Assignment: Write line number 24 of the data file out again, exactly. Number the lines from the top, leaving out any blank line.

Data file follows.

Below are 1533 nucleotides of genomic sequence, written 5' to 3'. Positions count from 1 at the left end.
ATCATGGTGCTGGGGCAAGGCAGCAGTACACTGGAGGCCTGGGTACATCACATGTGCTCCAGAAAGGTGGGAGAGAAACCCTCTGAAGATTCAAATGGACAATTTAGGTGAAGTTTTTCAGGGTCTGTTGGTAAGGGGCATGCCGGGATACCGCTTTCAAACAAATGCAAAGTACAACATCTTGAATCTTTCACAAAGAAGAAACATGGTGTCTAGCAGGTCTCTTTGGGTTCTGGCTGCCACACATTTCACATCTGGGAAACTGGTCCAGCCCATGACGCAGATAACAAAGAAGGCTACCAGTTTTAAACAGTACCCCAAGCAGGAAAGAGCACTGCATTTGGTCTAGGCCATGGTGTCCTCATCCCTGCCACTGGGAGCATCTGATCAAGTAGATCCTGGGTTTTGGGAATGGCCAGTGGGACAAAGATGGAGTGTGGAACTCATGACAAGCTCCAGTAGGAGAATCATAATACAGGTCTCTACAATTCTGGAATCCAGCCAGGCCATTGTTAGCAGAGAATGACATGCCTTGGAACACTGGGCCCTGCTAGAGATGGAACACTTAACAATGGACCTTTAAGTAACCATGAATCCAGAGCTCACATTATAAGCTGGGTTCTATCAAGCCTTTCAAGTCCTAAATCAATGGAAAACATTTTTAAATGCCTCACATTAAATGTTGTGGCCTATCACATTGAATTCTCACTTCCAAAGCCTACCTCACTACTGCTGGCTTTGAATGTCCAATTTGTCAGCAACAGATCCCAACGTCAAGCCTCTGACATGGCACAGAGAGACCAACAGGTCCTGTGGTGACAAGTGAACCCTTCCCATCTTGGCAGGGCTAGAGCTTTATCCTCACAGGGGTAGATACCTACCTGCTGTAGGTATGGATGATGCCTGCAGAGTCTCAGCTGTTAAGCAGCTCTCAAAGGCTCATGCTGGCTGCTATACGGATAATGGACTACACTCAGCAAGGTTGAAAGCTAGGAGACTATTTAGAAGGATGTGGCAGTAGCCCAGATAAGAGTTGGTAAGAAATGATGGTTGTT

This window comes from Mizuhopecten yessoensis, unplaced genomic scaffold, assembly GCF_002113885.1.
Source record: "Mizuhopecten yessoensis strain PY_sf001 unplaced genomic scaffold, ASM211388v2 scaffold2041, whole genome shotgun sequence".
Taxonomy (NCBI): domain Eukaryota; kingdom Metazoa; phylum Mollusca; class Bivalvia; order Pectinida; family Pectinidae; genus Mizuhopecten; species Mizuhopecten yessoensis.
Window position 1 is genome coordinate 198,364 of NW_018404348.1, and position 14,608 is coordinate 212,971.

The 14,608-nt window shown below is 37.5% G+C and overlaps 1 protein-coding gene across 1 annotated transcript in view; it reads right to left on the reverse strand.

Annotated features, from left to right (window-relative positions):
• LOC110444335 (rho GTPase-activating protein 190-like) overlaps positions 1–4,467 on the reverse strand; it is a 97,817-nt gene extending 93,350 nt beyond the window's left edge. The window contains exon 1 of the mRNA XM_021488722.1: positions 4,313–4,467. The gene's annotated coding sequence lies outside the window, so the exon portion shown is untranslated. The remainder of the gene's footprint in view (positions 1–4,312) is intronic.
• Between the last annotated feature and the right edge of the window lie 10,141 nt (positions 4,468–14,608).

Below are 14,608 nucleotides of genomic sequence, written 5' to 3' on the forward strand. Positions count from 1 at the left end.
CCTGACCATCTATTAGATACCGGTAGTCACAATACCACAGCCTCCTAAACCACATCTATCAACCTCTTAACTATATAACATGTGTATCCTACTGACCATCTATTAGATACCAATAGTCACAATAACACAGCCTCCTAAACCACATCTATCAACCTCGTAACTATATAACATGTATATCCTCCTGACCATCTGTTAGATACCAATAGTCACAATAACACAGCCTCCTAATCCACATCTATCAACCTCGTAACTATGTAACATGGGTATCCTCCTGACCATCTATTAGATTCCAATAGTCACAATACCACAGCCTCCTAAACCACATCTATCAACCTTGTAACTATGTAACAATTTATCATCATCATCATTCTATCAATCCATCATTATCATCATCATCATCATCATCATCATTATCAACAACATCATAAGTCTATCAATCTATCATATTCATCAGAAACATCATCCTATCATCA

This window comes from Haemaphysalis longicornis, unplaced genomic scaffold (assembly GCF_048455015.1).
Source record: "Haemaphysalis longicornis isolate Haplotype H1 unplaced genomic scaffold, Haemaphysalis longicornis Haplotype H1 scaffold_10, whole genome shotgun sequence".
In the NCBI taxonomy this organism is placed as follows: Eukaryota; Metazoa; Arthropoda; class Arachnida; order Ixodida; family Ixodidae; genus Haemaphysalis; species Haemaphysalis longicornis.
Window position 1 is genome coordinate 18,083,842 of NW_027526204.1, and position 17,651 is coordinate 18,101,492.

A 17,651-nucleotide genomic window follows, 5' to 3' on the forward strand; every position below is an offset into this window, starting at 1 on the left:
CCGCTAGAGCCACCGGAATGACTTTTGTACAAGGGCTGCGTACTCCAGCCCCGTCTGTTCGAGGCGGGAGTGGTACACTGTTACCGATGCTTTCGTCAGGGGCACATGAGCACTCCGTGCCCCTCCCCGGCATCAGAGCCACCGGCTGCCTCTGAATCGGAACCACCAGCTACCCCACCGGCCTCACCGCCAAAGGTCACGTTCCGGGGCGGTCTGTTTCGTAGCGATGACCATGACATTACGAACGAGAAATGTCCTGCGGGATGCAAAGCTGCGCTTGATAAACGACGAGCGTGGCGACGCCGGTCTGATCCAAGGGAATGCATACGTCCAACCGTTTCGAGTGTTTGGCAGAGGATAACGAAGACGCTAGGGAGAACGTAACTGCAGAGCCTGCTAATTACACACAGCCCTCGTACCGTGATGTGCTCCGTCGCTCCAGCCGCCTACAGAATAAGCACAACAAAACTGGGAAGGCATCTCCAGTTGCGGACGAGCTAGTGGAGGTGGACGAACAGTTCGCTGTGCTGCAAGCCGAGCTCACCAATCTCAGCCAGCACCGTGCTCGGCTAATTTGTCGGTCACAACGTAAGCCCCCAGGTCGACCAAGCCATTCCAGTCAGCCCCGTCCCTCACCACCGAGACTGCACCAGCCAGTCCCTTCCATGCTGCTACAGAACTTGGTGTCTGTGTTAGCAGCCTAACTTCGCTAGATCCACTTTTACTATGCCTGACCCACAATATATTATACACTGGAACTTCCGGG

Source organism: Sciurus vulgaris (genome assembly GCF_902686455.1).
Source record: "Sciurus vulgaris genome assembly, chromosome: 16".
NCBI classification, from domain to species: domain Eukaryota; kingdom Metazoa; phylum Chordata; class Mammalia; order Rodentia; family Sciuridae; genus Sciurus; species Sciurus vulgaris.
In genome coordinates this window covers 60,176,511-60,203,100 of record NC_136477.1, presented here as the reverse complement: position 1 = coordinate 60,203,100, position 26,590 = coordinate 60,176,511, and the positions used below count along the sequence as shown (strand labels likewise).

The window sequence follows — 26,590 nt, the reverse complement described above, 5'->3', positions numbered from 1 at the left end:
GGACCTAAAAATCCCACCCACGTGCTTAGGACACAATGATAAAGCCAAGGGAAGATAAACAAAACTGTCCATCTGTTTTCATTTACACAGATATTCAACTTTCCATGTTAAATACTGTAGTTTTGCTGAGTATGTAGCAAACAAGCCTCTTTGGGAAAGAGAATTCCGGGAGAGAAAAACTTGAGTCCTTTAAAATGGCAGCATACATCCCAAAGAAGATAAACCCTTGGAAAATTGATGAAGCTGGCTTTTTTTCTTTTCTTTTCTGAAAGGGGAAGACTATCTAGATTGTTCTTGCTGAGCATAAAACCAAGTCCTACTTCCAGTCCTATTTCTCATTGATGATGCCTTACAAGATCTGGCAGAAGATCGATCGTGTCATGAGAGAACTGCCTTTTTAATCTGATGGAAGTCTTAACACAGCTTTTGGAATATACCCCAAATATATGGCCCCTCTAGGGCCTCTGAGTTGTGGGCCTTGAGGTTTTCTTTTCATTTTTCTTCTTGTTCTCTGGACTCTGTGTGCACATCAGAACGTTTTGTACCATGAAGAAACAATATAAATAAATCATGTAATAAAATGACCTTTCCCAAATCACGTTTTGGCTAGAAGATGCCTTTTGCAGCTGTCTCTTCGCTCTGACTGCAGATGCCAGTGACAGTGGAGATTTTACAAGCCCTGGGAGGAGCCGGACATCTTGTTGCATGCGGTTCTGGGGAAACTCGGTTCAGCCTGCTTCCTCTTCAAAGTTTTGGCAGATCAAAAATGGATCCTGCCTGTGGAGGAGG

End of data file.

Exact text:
GGACCTAAAAATCCCACCCACGTGCTTAGGACACAATGATAAAGCCAAGGGAAGATAAACAAAACTGTCCATCTGTTTTCATTTACACAGATATTCAACTTTCCATGTTAAATACTGTAGTTTTGCTGAGTATGTAGCAAACAAGCCTCTTTGGGAAAGAGAATTCCGGGAGAGAAAAACTTGAGTCCTTTAAAATGGCAGCATACATCCCAAAGAAGATAAACCCTTGGAAAATTGATGAAGCTGGCTTTTTTTCTTTTCTTTTCTGAAAGGGGAAGACTATCTAGATTGTTCTTGCTGAGCATAAAACCAAGTCCTACTTCCAGTCCTATTTCTCATTGATGATGCCTTACAAGATCTGGCAGAAGATCGATCGTGTCATGAGAGAACTGCCTTTTTAATCTGATGGAAGTCTTAACACAGCTTTTGGAATATACCCCAAATATATGGCCCCTCTAGGGCCTCTGAGTTGTGGGCCTTGAGGTTTTCTTTTCATTTTTCTTCTTGTTCTCTGGACTCTGTGTGCACATCAGAACGTTTTGTACCATGAAGAAACAATATAAATAAATCATGTAATAAAATGACCTTTCCCAAATCACGTTTTGGCTAGAAGATGCCTTTTGCAGCTGTCTCTTCGCTCTGACTGCAGATGCCAGTGACAGTGGAGATTTTACAAGCCCTGGGAGGAGCCGGACATCTTGTTGCATGCGGTTCTGGGGAAACTCGGTTCAGCCTGCTTCCTCTTCAAAGTTTTGGCAGATCAAAAATGGATCCTGCCTGTGGAGGAGG